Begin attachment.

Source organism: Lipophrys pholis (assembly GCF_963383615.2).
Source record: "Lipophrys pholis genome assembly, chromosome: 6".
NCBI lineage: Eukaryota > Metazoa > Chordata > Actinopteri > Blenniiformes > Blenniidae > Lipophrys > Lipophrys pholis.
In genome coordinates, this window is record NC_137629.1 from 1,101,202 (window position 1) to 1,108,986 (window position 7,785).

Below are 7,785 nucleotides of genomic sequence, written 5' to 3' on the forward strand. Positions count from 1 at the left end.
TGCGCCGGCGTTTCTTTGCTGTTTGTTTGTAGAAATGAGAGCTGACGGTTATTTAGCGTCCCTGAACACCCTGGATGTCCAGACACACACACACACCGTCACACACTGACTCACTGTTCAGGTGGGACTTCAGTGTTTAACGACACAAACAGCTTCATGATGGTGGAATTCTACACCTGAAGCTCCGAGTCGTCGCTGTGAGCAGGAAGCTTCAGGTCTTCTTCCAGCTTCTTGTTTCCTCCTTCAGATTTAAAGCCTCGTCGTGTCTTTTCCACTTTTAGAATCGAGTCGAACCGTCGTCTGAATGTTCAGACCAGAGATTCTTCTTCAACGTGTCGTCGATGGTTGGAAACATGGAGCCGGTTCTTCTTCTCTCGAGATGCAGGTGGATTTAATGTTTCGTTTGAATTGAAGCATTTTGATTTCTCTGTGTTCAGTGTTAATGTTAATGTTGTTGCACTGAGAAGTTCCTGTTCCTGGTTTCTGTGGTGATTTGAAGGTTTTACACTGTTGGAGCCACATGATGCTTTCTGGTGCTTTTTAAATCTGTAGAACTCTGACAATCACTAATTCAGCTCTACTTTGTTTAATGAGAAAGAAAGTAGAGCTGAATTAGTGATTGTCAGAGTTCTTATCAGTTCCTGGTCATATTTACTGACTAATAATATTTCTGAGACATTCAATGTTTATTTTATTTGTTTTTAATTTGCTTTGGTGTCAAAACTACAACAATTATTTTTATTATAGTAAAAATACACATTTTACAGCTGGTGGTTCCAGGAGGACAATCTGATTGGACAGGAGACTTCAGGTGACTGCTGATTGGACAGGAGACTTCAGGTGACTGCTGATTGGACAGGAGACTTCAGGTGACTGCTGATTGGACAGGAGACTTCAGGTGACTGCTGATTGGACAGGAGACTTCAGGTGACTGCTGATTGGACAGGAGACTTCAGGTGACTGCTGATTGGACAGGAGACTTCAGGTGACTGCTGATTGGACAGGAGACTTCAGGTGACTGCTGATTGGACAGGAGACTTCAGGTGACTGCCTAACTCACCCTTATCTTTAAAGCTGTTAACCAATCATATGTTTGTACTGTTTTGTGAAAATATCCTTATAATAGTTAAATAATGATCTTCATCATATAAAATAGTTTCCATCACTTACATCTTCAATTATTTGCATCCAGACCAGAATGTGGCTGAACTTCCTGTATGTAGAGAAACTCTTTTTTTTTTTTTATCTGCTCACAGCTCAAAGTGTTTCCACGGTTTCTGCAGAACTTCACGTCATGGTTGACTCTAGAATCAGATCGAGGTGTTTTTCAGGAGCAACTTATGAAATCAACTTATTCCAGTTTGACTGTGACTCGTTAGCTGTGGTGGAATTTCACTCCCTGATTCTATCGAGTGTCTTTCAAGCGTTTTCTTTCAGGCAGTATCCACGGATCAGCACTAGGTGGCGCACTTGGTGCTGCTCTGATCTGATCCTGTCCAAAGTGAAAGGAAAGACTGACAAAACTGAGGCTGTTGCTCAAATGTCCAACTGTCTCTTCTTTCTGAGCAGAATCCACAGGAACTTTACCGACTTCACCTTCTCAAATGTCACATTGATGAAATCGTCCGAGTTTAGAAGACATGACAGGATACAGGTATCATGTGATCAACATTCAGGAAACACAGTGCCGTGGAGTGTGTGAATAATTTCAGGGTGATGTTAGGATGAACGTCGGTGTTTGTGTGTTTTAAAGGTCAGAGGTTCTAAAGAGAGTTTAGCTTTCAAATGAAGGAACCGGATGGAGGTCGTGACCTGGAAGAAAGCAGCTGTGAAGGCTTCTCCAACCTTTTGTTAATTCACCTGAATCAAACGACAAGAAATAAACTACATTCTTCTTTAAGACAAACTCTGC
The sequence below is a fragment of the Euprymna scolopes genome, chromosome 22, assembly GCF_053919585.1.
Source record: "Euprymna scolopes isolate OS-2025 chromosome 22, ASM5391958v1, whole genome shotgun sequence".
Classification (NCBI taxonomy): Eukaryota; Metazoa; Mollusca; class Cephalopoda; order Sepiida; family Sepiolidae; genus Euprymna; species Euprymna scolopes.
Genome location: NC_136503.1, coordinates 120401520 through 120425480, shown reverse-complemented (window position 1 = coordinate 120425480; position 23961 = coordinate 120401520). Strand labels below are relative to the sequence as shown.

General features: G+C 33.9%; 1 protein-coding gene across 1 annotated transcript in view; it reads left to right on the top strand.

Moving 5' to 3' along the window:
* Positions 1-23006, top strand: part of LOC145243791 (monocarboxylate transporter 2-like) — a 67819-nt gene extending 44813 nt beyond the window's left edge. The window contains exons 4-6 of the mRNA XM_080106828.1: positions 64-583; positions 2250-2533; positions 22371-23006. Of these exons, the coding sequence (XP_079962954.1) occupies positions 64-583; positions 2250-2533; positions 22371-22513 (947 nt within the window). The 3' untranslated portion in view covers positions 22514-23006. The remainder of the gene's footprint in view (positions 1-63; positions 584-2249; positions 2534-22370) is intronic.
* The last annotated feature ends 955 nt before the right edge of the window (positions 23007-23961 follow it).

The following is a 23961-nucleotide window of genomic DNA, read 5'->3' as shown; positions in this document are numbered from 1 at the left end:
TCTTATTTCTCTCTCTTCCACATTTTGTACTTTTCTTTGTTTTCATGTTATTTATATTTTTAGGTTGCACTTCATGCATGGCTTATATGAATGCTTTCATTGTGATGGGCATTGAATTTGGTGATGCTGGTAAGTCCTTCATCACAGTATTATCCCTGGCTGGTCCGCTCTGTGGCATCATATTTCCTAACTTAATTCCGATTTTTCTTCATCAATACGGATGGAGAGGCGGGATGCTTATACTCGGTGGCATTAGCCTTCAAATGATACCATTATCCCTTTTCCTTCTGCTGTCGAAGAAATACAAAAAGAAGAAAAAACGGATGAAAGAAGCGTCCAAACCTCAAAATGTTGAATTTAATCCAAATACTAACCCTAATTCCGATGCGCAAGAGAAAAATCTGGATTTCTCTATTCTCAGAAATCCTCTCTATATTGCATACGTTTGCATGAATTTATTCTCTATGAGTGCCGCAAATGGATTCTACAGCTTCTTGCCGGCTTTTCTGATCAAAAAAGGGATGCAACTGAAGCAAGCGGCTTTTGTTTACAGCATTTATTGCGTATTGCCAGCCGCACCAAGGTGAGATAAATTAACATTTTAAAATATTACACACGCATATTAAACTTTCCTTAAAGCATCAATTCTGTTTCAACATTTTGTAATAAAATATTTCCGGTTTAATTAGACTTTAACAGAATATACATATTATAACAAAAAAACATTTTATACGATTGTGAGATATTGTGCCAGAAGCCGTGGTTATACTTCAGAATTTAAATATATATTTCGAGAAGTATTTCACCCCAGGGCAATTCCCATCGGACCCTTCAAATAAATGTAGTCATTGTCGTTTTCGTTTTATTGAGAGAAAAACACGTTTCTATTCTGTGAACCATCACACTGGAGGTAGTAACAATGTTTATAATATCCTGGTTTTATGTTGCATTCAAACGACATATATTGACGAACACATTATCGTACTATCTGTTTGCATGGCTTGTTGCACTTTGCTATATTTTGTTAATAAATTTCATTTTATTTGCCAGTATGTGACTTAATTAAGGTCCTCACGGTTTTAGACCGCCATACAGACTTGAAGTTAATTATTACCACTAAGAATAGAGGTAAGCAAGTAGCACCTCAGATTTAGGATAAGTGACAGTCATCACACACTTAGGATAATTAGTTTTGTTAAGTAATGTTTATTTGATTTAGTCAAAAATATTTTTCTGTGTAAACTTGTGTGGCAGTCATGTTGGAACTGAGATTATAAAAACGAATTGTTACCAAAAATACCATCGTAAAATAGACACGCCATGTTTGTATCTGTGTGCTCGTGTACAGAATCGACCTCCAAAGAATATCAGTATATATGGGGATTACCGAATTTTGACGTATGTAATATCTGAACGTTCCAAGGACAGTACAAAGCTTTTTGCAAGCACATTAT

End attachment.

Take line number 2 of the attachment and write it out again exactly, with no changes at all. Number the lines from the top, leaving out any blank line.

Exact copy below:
Source record: "Lipophrys pholis genome assembly, chromosome: 6".